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Who will come out on top in the latest clash between the staying titans in the Sagaro?

Written by on May 1, 2024

It’s old warriors wherever you turn in this Group 3 as Trueshan, Coltrane and Quickthorn line up against each other yet again, but who will come out on top in this latest clash of the titans?

Everything appears to be right for Coltrane. He has fitness on his side, having run in the Dubai Gold Cup just 32 days ago, and gets 7lb from Trueshan. While Coltrane might have preferred the going to have dried more than it has, the sun is shining and it could yet do so.

Coltrane lost his form after landing the Lonsdale Cup at York last season and has been beaten more than 19 lengths on both of his last two starts, but Ascot is his playground and he has two wins and two seconds from just five starts here. Maybe the return will work the oracle.

Andrew Balding is taking no chances, though, and enlists first-time cheekpieces. However, the trainer’s strike-rate drops from 15 per cent to nine per cent with those in the aid first time.

Quickthorn has been off for 250 days and Trueshan absent for 193, but they met on their respective seasonal reappearances at Nottingham two years ago and Trueshan won that day.

Trueshan has the better record of the pair when returning from a break and his victory in the Doncaster Cup in September was achieved after a 135-day hiatus. He therefore looks like a big danger to Coltrane, especially now that he returns following surgery to correct his wind.

Trainer Alan King’s strike-rate jumps from 14 per cent to 18 per cent with runners who had the surgery before their latest run and that is another indication that Trueshan can peak here.
Analysis by Graeme Rodway


Gosden sweet on William 

John and Thady Gosden won this three years ago with the mighty Stradivarius on the way to the Ascot Gold Cup and are back to repeat the trick with Sweet William, who is the most unexposed runner in the field.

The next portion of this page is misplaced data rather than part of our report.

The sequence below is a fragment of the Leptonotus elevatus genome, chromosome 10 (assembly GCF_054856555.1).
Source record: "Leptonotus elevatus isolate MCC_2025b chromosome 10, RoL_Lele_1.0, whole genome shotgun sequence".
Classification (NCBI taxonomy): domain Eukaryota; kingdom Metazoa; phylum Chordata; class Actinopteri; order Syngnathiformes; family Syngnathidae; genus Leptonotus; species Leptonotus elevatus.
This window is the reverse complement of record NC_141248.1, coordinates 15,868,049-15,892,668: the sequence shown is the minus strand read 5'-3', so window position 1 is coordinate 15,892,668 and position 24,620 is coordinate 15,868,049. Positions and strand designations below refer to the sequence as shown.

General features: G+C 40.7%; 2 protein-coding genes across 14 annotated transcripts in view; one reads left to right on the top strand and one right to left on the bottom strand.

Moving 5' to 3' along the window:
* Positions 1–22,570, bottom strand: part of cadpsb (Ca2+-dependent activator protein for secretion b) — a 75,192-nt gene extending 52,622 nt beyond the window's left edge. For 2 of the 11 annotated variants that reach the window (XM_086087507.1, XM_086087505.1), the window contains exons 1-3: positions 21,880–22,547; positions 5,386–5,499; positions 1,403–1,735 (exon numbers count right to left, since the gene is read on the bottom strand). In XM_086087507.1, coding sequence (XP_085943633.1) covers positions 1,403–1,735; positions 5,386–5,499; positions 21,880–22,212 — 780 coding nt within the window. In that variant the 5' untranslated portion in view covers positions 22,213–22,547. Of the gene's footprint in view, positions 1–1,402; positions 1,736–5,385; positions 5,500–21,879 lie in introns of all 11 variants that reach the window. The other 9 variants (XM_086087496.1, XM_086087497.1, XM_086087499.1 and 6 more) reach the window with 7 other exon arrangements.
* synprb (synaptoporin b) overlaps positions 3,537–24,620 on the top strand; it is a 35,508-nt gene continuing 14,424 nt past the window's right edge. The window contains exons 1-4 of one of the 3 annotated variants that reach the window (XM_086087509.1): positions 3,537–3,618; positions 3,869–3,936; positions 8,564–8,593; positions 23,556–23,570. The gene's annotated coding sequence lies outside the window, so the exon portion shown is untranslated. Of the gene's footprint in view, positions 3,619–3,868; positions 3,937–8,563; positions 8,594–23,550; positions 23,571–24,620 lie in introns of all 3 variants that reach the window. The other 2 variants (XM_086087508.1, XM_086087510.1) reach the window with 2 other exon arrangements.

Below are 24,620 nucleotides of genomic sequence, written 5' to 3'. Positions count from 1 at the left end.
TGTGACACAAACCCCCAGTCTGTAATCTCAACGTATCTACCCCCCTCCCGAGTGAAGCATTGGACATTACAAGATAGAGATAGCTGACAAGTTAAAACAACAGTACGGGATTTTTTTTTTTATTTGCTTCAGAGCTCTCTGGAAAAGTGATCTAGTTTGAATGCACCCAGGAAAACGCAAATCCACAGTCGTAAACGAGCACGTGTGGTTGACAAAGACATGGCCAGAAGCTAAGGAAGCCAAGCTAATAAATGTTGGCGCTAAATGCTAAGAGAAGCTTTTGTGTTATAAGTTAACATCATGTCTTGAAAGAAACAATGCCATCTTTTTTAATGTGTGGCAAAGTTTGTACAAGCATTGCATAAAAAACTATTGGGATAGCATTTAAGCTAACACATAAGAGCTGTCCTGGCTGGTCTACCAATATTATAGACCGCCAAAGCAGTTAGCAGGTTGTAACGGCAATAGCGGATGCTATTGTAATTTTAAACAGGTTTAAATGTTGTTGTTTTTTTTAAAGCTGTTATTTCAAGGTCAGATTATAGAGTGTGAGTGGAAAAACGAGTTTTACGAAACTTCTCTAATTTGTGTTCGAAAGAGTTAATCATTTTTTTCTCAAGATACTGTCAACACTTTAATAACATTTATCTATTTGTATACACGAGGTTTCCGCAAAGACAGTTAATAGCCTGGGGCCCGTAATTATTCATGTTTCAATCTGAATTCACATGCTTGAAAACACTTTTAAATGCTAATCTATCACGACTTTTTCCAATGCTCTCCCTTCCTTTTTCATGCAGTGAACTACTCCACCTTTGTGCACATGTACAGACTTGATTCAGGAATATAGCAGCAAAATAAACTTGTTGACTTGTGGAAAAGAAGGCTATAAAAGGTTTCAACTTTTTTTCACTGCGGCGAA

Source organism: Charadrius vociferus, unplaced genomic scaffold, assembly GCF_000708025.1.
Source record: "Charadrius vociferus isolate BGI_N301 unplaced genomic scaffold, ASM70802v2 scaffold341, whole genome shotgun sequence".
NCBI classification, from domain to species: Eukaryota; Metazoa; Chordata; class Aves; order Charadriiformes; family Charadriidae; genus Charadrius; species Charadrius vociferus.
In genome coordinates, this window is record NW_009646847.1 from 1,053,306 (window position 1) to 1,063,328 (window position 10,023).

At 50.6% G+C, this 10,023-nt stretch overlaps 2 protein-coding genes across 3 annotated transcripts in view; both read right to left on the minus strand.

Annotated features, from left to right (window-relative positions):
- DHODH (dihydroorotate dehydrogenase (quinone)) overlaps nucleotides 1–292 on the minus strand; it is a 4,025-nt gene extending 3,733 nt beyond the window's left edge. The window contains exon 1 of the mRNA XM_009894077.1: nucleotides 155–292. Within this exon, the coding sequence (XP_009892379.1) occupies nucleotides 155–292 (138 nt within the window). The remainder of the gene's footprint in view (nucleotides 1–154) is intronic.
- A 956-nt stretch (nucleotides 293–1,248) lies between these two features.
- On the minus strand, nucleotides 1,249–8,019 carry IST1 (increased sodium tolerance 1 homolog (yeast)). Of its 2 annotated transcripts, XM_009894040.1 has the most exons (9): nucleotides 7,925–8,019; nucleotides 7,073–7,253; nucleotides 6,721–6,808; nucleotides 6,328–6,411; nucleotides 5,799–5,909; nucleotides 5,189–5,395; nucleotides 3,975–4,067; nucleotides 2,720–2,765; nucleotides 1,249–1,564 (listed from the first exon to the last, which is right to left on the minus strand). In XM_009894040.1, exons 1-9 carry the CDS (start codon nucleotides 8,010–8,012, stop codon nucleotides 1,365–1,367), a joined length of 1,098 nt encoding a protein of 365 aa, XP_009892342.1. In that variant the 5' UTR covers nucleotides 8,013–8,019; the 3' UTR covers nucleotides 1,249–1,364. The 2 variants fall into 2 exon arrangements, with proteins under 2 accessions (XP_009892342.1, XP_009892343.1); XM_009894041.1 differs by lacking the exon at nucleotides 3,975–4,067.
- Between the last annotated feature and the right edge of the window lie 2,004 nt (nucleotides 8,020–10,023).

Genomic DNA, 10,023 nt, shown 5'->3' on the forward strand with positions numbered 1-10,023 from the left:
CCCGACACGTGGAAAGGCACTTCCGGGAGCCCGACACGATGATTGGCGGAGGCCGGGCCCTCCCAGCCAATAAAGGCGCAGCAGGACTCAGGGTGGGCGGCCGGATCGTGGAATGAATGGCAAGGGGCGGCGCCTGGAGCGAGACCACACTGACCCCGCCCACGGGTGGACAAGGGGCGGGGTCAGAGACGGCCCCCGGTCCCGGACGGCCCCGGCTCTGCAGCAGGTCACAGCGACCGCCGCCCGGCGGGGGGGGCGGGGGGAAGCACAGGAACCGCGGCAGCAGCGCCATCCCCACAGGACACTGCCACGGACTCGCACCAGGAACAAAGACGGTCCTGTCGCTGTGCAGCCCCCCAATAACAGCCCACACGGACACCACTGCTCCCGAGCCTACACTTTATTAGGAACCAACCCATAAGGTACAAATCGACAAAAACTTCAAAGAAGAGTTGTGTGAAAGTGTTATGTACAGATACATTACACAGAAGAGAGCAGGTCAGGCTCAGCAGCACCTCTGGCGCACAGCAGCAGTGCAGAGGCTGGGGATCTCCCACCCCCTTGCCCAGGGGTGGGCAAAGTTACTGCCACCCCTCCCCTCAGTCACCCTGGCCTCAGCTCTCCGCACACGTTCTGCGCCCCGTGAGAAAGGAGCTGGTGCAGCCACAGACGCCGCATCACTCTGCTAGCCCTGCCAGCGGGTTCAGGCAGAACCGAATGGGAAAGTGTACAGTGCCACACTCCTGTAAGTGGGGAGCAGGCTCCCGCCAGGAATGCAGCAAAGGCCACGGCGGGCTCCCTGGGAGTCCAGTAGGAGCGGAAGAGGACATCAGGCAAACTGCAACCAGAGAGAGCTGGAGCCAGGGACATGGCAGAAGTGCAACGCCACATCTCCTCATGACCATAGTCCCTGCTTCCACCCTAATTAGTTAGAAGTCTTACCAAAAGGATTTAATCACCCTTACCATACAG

The five-year-old progressed through the handicap ranks last season, finishing second in the Ebor at York before filling the same position behind Trueshan in the Group 2 Doncaster Cup. He finished third in the Long Distance Cup on his most recent start.

Trueshan beats Sweet William in the Doncaster Cup

Sweet William (pink): chased home Trueshan in the Doncaster CupCredit: Edward Whitaker

John Gosden said: “Sweet William has been enjoying his work this spring and it has always been the plan to bring him back in the Sagaro Stakes. It looks a good edition of the race with a small but select field. 

“The ground looks as if it will be on the soft side, which we won’t mind, and we are looking forward to getting his season started.”

The Gosden team had three winners across two meetings on Monday and the joint-trainer added: “We had a ten-day window of spring in early April and then it went back to being winter through Craven week, so they’ve taken a bit of time to come to hand, but they seem to be going the right way now.”


What they say

Alan King, trainer of Trueshan
He probably needs a personal best as there are two horses in Quickthorn and Coltrane rated above him and he’s got to give them seven pounds. He’s in great form and Hollie Doyle rode him in work on Saturday morning. She was delighted with him and the ground should be fine for him after the rain they’ve had. This looks a good starting point.

David Menuisier, trainer of Caius Chorister
The idea is to see if she gets the trip as we entered her in the Ascot Gold Cup. If not she will have to go back to a mile and a half or a mile and six, but she’s in good shape and this will tell us where we are going forward. She won’t mind the ground as she’s quite versatile in that regard.

David Menuisier:

David Menuisier: runs Caius ChoristerCredit: Edward Whitaker

Oisin Murphy, rider of Coltrane
He didn’t fire on his comeback in the Dubai Gold Cup at Meydan, but he’s been fine at home since then and I’m looking forward to getting back on him. He won the race last year so knows all about the track, and he’s in first-time cheekpieces to give him a bit of help. Hopefully it will dry out.

Hughie Morrison, trainer of Quickthorn
He had a long winter break between September and January, which he needed, and his comeback race is very much a means to an end. It’s a competitive race and we hope he runs well in it with an eye to running in all the big races in the summer.
Reporting by David Milnes


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